This article talks about the ballooning demand for Indian Single Malts India & global markets. Growing demand has come on the back of fruiter, less smoky taste & favourable price compared to other whiskeys. The growing demand has led to new product launches & capacity expansion. Indian Whiskey makers can leverage the tailwinds through product innovation & image makeover of whiskeys in India to target millennials similar to how Japanese & Chinese whiskey makers have popularized their whiskeys.
Single Malt is a niche segment that is rapidly expanding at 18% YoY growth due to the trend of premiumisation
The Indian Luxury whiskey market is a niche market with sales of 5.3 Mn cases in 2021. It has grown 6% YoY (volume) compared to the degrowth of -1% in the overall whiskey market during the same period. The growth can be attributed to premiumization of the consumption ecosystem.
The Luxury whiskey market is dominated by blended whiskeys – 96% share and an emerging Single Malt market with 4% share (Figure 1). Despite being a niche, Single Malt market has gained notable prominence in the past six years, outgrowing any other whiskey segment with a healthy 18% YoY growth. As a result, it has doubled its market share in luxury segment from 2% in 2015 to ~4% in 2021
Figure 1: Luxury whiskey market growth and components
Single Malts originated in Scotland around 15th century, but its sales were limited to the United Kingdom. In the last century, Single Malts gained global recognition as a premium whiskey, motivating whiskey producers in countries such as United States of America, Australia, Japan, and Taiwan to make their own version of Single Malts. Following the trend, the Indian company Amrut distilleries launched the first Indian Single Malt in 2003. Since then, Indian Single Malts have become popular with more manufacturers investing in the segment.
We believe that there is a profitable long-term game in the Indian Single Malt market and in this article, we examine the distinctive features of the product that have led to market creation and recommend potential strategies for top-line growth.
Indian Single Malts are growing at 37% YoY backed by their unique flavour profile, economical pricing, and captive sales channel
The Single Malt market in India is currently dominated by Imported Scotch Single Malts with 65% market share and Indian Single Malts at 35% market share. Although Indian Single Malts is more nascent, it’s been growing 37% YoY over the last 6 years, compared to 13% growth rate for Imported single malts. The share of share of Indian single malts has increased from 15% in FY15 to 36% in FY21 (Figure2).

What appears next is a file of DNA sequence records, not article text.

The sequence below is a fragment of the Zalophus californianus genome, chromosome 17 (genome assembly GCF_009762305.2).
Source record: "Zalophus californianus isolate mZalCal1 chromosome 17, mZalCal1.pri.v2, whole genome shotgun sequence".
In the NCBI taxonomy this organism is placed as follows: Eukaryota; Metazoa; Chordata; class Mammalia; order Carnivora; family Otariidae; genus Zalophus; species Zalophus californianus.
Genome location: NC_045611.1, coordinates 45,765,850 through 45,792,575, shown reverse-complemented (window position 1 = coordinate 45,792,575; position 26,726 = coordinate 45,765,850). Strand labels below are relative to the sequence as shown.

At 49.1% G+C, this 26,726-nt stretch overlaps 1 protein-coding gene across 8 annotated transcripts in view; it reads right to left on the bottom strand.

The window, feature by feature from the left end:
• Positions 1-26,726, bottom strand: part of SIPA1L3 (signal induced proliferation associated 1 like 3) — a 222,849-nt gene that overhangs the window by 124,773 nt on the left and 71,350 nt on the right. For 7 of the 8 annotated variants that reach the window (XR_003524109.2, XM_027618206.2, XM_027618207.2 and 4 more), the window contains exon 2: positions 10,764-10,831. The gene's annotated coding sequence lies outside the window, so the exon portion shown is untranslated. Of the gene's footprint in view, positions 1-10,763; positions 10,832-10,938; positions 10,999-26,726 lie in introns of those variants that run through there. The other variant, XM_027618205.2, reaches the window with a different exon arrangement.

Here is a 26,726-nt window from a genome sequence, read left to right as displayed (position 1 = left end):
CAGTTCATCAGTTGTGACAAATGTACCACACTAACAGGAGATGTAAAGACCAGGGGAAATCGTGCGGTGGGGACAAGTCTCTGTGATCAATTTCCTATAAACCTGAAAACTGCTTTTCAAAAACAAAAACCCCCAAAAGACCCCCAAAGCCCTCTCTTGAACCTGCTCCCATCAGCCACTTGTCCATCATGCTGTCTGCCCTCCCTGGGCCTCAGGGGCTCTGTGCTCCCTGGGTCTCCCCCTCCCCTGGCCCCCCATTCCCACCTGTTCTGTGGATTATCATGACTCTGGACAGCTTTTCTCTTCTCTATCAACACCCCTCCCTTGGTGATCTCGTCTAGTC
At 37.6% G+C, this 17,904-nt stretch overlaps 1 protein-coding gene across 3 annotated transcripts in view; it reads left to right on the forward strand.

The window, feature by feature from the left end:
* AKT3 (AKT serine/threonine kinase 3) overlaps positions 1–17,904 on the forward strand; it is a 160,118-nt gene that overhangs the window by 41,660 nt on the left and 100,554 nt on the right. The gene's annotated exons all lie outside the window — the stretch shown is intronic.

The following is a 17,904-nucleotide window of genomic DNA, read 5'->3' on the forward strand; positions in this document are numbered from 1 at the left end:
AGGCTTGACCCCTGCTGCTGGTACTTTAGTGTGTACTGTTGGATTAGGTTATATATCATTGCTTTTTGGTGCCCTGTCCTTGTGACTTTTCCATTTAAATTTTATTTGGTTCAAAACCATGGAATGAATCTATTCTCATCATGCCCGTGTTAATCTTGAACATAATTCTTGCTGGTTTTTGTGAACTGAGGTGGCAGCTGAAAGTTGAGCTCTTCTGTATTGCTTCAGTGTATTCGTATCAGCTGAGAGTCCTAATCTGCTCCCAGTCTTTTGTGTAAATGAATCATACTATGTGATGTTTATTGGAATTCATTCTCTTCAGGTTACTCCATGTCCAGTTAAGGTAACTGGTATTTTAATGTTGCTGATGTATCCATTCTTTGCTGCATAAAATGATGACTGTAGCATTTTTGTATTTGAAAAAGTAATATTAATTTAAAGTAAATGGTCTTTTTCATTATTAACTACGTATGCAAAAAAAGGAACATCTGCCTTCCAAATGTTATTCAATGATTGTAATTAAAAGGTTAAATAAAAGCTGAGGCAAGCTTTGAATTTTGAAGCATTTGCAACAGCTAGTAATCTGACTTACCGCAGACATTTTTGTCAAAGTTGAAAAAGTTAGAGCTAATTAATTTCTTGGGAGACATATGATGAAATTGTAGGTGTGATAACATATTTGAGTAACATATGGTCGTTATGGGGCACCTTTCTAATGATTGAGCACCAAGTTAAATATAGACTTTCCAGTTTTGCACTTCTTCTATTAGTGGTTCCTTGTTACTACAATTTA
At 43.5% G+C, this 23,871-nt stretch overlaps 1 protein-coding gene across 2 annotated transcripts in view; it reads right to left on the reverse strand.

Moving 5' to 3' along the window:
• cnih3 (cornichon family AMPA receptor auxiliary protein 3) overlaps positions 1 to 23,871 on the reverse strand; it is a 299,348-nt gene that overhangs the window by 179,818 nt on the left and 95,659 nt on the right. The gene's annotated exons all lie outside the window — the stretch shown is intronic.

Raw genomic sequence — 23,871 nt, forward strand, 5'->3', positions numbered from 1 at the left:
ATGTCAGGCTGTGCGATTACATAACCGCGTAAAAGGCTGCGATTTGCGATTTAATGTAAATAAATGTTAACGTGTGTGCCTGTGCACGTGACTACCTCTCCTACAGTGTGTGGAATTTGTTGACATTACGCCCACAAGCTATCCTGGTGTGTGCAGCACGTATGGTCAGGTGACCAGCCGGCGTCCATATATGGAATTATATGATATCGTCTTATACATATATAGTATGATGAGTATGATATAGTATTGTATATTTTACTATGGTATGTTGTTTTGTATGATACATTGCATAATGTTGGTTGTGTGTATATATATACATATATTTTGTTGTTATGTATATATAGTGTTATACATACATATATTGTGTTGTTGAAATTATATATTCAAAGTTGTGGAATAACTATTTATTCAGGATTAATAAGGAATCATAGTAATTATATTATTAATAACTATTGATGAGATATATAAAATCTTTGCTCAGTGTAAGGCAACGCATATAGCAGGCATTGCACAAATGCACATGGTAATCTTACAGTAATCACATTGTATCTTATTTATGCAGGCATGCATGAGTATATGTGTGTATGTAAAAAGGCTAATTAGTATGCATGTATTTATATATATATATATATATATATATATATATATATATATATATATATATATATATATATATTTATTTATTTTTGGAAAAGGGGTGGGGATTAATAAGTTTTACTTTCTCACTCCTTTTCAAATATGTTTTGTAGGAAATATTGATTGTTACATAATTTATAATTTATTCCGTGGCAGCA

Figure 2: Market share of Indian and Imported Single Malts in India
The key brands in Single Malt in India are: French liquor manufacturer Pernod Ricard’s Glenlivet with ~24% market share, Indian player John Distilleries’ Paul John with 21% market share and Glenfiddich from Scottish distiller William Grant and Sons with 14% market share. Others includes Scotch Single Malts such as Macallan by the Macallan distillery, Singleton by Diageo and Indian Single Malts such as Amrut by the Amrut Distilleries and Rampur by Radico Khaitan (Figure 3).
Figure 3: Key Players in Indian Single Malt market
The tremendous growth for Indian Single Malts in the domestic market can be attributed to its distinct taste profile, economical pricing, and captive sales channels. The distinction in taste arises from the differences in the raw material, production processes and climatic conditions between India and Scotland (Figure 4)
Figure 4: USP of Indian Single Malt
These India-specific features cumulatively give Indian Single Malts a fruiter and non-smoky flavour with mellow taste notes as compared to smoky scotch single malts which are generally heavier on the palate. According to Hemant Rao, Founder of Single Malts Amateur Club (SMAC), these features ensure that Indian Single malts are easier on the palate for young drinkers and suits the taste preferences of Indian consumers. Further, the 3x faster ageing ensures that the inventory turnaround is relatively faster, and companies can react to emerging market trends more quickly.
Aiding the growth of Indian Single Malts, the 150% Import duty on Imported Malts creates a considerable price difference between Indian and Imported Single Malts where Indian Single Malts are available at ~60% of the price of Imported Single Malts across India (Figure 5).